So who could object? The new law has its critics, including the American Kennel Club which recently released a statement noting that, “anti-breeder animal rights extremists continuously advocate for incremental breeding and sales restrictions that they hope will eventually lead to outright bans on all animal breeding and ownership.”

The club further noted, “In essence, retail pet store bans … remove available consumer protections for new pet owners, limit the ability of pet owners to obtain the appropriate pet for their lifestyle, and potentially increase public health risks (which are not limited to geopolitical state boundaries).”

Patrick O’Donnell (D-70th District), the California Assembly member who introduced the bill, called its passage a “big win” for “four-legged friends,” and noted that it would save California taxpayers millions of dollars on sheltering animals.

As the BBC notes, the ASPCA estimated that 6.5 million pets enter shelters every year, 1.5 million of which are put down.

While the Humane Society has not yet been contacted by any stores wishing to obtain pets, a spokesperson told The Cut that the organization isn’t yet sure if it would partner with pet stores, saying, “We’re not prepared to do that ourselves, because we have a fairly robust adoption program.”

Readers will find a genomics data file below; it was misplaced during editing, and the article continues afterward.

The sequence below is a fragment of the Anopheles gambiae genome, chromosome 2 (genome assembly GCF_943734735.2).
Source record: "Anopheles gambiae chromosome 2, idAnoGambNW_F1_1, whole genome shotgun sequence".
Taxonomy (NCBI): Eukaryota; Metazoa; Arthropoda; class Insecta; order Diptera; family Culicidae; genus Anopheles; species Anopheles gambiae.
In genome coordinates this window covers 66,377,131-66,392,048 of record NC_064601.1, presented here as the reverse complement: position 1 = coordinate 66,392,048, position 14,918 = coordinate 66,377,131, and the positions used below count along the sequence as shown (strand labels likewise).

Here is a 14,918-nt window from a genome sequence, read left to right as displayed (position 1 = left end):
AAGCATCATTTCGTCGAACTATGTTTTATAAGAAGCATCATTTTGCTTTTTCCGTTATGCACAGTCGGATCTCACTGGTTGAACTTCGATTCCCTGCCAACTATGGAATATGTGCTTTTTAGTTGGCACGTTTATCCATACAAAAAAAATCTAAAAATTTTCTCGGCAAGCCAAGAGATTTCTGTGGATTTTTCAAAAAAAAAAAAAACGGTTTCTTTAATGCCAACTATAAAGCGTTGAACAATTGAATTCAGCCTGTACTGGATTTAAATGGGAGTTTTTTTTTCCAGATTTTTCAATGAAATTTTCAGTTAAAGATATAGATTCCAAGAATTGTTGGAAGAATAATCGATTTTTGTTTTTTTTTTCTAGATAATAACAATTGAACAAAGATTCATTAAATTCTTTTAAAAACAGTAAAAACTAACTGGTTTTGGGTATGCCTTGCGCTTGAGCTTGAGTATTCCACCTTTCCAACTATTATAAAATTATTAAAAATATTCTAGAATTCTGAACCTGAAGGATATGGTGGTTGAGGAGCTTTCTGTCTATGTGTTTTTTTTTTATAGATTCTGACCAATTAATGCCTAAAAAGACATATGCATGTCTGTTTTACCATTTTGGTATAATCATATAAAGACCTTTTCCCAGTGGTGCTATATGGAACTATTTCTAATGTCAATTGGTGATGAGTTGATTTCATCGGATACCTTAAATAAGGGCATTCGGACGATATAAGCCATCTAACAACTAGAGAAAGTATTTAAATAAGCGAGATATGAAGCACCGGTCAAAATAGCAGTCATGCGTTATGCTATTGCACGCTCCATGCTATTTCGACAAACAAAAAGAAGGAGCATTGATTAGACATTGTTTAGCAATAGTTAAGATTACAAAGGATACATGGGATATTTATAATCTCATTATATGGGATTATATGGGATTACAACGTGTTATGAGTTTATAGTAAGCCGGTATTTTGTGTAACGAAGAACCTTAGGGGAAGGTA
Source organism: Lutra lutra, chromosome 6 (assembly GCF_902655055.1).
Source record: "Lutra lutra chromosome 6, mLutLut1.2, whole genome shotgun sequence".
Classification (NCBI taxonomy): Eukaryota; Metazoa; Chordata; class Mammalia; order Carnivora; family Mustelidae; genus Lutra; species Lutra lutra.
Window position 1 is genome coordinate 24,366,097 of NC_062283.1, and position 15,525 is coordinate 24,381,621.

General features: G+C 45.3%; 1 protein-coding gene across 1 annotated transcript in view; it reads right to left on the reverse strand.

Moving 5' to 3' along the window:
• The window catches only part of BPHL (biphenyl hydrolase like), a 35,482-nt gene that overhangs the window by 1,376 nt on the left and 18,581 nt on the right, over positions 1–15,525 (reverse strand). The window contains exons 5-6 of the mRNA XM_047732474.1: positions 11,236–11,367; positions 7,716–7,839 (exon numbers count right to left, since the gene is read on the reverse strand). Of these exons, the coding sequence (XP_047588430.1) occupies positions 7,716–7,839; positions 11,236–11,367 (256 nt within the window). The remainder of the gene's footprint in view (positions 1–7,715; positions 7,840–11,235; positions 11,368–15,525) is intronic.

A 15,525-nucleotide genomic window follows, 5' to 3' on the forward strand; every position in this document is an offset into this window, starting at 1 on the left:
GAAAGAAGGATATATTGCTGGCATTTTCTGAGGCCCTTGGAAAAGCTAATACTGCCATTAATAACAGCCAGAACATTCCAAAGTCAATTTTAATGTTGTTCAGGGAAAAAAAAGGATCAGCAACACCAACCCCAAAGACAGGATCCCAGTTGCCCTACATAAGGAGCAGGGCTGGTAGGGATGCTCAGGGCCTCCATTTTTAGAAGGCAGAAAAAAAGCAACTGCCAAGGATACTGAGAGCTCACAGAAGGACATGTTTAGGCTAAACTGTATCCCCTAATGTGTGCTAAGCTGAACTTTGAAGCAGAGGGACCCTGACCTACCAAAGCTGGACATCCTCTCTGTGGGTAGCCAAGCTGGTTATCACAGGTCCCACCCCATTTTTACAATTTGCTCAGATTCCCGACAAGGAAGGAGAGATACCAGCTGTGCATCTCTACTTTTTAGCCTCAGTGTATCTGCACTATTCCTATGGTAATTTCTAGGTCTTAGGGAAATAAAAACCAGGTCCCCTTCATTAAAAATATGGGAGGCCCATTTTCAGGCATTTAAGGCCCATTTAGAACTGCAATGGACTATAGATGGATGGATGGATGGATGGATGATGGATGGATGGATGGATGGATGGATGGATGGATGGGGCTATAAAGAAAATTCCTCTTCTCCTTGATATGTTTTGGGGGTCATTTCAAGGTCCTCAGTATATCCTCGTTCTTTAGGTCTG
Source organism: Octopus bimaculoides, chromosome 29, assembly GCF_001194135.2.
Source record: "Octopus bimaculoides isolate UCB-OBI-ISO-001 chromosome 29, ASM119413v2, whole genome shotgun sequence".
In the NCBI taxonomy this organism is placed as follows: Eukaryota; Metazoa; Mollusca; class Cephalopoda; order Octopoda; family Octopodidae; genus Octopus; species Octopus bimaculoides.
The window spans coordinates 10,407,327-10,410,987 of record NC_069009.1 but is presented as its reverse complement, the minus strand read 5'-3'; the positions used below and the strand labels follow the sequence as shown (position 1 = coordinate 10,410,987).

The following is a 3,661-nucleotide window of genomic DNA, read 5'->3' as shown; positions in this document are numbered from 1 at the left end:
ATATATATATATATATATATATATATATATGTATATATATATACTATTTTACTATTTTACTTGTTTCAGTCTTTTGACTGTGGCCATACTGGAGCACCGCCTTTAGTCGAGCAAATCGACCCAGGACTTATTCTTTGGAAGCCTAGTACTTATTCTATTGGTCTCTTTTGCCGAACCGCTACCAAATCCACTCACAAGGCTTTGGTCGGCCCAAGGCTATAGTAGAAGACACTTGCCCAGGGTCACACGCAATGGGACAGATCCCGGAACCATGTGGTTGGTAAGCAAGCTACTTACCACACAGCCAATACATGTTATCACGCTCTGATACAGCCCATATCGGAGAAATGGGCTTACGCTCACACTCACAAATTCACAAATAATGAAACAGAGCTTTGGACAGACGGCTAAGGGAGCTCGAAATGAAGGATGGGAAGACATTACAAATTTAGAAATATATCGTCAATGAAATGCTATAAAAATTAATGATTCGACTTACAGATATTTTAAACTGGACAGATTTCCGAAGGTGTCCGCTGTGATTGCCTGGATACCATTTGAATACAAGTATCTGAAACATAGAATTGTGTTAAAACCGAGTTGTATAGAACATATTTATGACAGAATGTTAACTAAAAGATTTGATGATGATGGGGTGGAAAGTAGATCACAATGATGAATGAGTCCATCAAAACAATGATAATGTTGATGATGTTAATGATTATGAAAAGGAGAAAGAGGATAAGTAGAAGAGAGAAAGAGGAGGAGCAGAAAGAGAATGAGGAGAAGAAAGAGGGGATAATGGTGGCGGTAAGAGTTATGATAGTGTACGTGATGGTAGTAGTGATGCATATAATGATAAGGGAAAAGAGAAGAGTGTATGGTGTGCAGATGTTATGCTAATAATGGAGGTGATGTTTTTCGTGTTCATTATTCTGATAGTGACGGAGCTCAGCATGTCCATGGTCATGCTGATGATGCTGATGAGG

Research contact: @mmaggeler

Southwest Airlines ‘reins in’ emotional support animals

August 16, 2018

When Southwest Airlines first launched, the carrier created a loosey-goosey image of a fun flyer on which the attendants even sang. Things tightened up considerably on August 14, when the airline announced more stringent rules for bringing “emotional support animals (ESAs)” aboard, effective September 17.

Southwest is limiting passengers to one emotional support animal per passenger—and peacocks, snakes, pigs, turtles, and other unconventional creatures are no longer allowed. Indeed, the carrier now says, the only emotional support animals that will be permitted on flights are dogs, cats, and miniature horses—and the animals must be kept on a leash or in a carrier at all times.

“We welcome emotional support and trained service animals that provide needed assistance to our customers,” said Senior Vice President of Operations and Hospitality Steve Goldberg. “However, we want to make sure our guidelines are clear and easy to understand while providing customers and employees a comfortable and safe experience.”